Good point about the fast cutting. It's why I get so bored watching films like Transformers, where the visuals should be impressing me (especially with that kind of budget!) but my eyes tend to lose focus fairly quickly.

I wonder if the results would differ if this test was given to film critics who are used to acknowledging aspects of a frame or scene that the layman may overlook?

phiq said...

I wonder if there is a difference between "looking" and "seeing." These experiments track the movement of the eyes, but the eyes are nothing without the brain, which is constantly processing the input the eyes give.

knoxblox said...

I have to agree with P.T. Waugh.

When presented with a bouncing ball (or will o' wisp), I feel compelled to follow it.

Terry said...

Interesting! I do wonder, though, if the race or nationality or ethnic background of the viewer might change the focal points a bit. It's my (possibly erroneous) understanding that in some cultures, unlike the American white middle class that I'm part of, in conversation it is the speaker who looks at the listener's face, while the listener looks away from the speaker. It's cultural, is what I was told.

Jeanie Chang said...

For some reason when he was scooping the chilli from the cutting board to the bowl I couldn't help but to look at the bowl and not at the blue green bowl thingy.

Anonymous said...

Interesting how the heat maps are very wide when there are no faces in view, or actions to which direct attention is paid. As soon as a face comes into view, the heat map immediately centres around the nose and becomes much narrower.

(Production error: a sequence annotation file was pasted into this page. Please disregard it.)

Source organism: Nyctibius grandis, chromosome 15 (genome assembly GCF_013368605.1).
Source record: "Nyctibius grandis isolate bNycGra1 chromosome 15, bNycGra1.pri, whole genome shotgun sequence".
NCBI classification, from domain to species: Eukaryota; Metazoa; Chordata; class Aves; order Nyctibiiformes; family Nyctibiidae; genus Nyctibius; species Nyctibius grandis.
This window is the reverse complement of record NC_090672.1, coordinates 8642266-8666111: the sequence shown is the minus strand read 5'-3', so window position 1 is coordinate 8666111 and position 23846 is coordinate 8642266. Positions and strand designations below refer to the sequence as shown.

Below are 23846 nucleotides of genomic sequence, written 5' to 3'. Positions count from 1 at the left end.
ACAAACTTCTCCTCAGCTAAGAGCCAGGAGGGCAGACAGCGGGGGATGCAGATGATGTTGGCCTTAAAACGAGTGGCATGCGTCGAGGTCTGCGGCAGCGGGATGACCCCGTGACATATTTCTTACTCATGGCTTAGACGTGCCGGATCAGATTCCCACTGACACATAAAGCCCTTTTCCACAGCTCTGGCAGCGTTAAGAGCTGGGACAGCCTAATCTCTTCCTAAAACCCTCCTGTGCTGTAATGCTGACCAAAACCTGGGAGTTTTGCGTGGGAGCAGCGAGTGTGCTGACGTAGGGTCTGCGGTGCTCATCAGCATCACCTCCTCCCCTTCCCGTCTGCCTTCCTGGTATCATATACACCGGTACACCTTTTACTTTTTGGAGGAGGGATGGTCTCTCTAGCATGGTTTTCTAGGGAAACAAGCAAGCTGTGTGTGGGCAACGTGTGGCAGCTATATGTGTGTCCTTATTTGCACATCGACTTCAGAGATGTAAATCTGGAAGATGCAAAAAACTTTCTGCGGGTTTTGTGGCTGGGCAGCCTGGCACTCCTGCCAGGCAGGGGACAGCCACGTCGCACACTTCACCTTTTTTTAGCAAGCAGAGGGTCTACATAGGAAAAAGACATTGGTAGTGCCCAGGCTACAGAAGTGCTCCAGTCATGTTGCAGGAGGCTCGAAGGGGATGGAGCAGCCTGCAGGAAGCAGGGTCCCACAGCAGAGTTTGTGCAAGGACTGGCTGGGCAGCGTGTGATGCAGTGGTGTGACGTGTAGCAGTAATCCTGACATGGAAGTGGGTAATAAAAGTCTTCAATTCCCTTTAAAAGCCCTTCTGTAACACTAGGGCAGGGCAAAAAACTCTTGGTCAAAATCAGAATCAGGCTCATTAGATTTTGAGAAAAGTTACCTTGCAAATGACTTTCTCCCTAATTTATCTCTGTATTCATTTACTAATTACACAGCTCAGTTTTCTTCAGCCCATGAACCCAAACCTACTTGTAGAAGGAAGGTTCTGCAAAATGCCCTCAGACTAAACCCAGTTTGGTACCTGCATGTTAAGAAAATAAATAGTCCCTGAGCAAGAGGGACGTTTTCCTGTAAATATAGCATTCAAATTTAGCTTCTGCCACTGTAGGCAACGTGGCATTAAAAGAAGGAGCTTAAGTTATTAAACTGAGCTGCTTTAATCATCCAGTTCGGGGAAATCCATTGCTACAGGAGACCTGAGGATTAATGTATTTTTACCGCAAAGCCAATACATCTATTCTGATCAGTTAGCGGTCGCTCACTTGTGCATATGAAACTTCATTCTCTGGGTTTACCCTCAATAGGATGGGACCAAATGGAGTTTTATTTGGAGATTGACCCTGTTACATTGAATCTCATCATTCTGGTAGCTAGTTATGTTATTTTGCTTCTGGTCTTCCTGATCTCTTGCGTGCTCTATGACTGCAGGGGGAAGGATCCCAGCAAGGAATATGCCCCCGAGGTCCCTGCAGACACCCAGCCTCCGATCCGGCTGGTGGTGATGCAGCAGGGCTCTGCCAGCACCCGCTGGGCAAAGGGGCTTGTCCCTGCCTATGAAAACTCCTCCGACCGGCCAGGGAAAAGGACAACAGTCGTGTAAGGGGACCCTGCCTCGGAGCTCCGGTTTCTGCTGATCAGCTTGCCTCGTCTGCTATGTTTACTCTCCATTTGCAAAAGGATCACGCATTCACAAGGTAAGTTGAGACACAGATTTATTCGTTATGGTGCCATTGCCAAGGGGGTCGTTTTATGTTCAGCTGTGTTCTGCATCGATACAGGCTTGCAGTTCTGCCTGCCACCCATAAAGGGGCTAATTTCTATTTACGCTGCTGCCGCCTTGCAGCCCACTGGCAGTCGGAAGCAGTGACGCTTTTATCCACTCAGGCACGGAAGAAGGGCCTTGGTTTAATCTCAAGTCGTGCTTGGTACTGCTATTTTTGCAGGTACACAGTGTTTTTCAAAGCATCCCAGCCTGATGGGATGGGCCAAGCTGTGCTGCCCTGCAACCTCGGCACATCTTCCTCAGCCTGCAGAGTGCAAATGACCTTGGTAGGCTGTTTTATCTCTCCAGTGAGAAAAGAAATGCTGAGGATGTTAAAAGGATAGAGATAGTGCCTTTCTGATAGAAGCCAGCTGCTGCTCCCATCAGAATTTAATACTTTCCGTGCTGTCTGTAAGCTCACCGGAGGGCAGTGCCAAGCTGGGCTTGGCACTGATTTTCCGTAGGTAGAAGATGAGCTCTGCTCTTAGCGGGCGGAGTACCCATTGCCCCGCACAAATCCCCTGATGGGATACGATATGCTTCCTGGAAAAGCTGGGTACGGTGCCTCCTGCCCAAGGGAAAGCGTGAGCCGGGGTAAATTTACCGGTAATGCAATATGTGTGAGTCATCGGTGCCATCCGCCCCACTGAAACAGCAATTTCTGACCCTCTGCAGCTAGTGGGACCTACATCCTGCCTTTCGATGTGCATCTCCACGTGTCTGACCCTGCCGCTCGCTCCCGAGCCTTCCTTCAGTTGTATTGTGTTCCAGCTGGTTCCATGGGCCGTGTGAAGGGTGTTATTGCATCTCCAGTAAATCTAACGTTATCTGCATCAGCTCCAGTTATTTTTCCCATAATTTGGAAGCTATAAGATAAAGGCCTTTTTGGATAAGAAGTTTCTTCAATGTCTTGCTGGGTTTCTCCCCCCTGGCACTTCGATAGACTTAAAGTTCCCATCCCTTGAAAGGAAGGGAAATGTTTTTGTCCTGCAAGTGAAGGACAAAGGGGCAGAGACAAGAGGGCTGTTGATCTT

I wonder what the heat maps would have been if someone in a bear suit (or similar) would have walked through one of the shots.

Roberto said...

These ‘eye-tracking’ posts are very interesting. Thanks for keeping us in the loop on this evolving subject.
I think ‘phiq’ has introduced an important question: “What is the difference between ‘looking’ and ‘seeing’”?
I think eye-tracking is all about how we ‘look’… which, as a visual artist, is important to understand, and can help us create more dynamic and narrative pictures (your #8 point about VFX is well taken).
What I am struck by is what the tracking doesn’t seem to be tracking: Almost all of the conventional compositional elements!... Line, form, contrast, color ,rhythm, texture, proportion, negative space, etc.
If we want to draw attention (pun intended), put a nose on it… or stick it in the middle of the picture- that’s ‘Looking’.
If we want to create an interesting painting we must help our audience to have an aesthetic experience.
Your blog and your books are certainly helping us all to do a better job. Thanx-RQ

James Gurney said...

Nick, eye tracking tests with still images show that artists do look at images differently, and I would guess the same is true with film.

Phiq, a recording of a scanpath on still images can hint at cognition behind the movement of the focal center. You can tell when someone "zones out," for example.

Terry, you raised a number of questions that would make interesting research topics. I find I look at the other person more when I'm listening than when I'm speaking. I would doubt that such social rules of eye contact transfer to looking at faces on film.

Sirithduriel movement compels and misdirects attention—which is the magician's art.

Roberto--good thoughts. It seems to me what these eye tracking systems are missing is the shift from foveated vision (concentrating on the center of vision only) and peripheral vision, where we broaden our awareness to the big picture, without necessarily moving the center of vision. I can feel myself making that conscious adjustment while looking at a static scene, but there's no way an eye tracker would catch it.